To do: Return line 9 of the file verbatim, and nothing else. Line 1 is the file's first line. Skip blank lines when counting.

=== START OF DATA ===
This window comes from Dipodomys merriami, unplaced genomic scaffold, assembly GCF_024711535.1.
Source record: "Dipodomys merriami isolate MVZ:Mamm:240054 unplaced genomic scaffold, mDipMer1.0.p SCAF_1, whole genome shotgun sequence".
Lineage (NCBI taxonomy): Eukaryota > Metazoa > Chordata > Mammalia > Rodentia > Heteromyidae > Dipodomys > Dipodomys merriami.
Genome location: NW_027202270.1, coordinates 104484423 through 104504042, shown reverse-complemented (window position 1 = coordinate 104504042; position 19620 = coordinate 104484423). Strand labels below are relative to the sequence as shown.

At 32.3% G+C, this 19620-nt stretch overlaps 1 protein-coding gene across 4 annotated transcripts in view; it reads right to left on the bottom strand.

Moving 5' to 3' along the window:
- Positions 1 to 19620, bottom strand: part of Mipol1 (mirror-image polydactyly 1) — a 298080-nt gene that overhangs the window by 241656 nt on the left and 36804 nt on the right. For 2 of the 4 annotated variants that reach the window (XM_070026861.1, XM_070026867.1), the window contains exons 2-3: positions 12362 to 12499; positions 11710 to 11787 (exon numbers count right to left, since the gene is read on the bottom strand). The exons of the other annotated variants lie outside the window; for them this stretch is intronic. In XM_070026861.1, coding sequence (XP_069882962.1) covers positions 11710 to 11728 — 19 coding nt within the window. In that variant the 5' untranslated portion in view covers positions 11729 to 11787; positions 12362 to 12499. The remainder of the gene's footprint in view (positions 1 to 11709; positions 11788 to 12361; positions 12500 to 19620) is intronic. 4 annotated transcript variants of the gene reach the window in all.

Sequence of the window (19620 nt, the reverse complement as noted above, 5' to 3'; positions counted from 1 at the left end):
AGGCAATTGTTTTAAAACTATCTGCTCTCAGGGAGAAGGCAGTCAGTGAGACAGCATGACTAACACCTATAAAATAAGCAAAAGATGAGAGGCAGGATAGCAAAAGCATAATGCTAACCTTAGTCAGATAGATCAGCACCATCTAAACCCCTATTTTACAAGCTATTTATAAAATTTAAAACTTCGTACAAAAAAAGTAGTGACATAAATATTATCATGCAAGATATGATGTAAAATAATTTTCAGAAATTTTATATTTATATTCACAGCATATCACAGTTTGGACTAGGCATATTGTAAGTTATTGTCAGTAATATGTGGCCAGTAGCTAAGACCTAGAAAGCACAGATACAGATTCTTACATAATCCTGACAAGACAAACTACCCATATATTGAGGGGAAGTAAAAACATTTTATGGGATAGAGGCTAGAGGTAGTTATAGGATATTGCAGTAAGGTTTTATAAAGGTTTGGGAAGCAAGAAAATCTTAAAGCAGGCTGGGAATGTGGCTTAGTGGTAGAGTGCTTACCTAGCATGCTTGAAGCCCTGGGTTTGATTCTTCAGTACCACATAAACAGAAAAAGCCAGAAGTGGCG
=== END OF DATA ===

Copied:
AGGCAATTGTTTTAAAACTATCTGCTCTCAGGGAGAAGGCAGTCAGTGAGACAGCATGACTAACACCTATAAAATAAGCAAAAGATGAGAGGCAGGATAGCAAAAGCATAATGCTAACCTTAGTCAGATAGATCAGCACCATCTAAACCCCTATTTTACAAGCTATTTATAAAATTTAAAACTTCGTACAAAAAAAGTAGTGACATAAATATTATCATGCAAGATATGATGTAAAATAATTTTCAGAAATTTTATATTTATATTCACAGCATATCACAGTTTGGACTAGGCATATTGTAAGTTATTGTCAGTAATATGTGGCCAGTAGCTAAGACCTAGAAAGCACAGATACAGATTCTTACATAATCCTGACAAGACAAACTACCCATATATTGAGGGGAAGTAAAAACATTTTATGGGATAGAGGCTAGAGGTAGTTATAGGATATTGCAGTAAGGTTTTATAAAGGTTTGGGAAGCAAGAAAATCTTAAAGCAGGCTGGGAATGTGGCTTAGTGGTAGAGTGCTTACCTAGCATGCTTGAAGCCCTGGGTTTGATTCTTCAGTACCACATAAACAGAAAAAGCCAGAAGTGGCG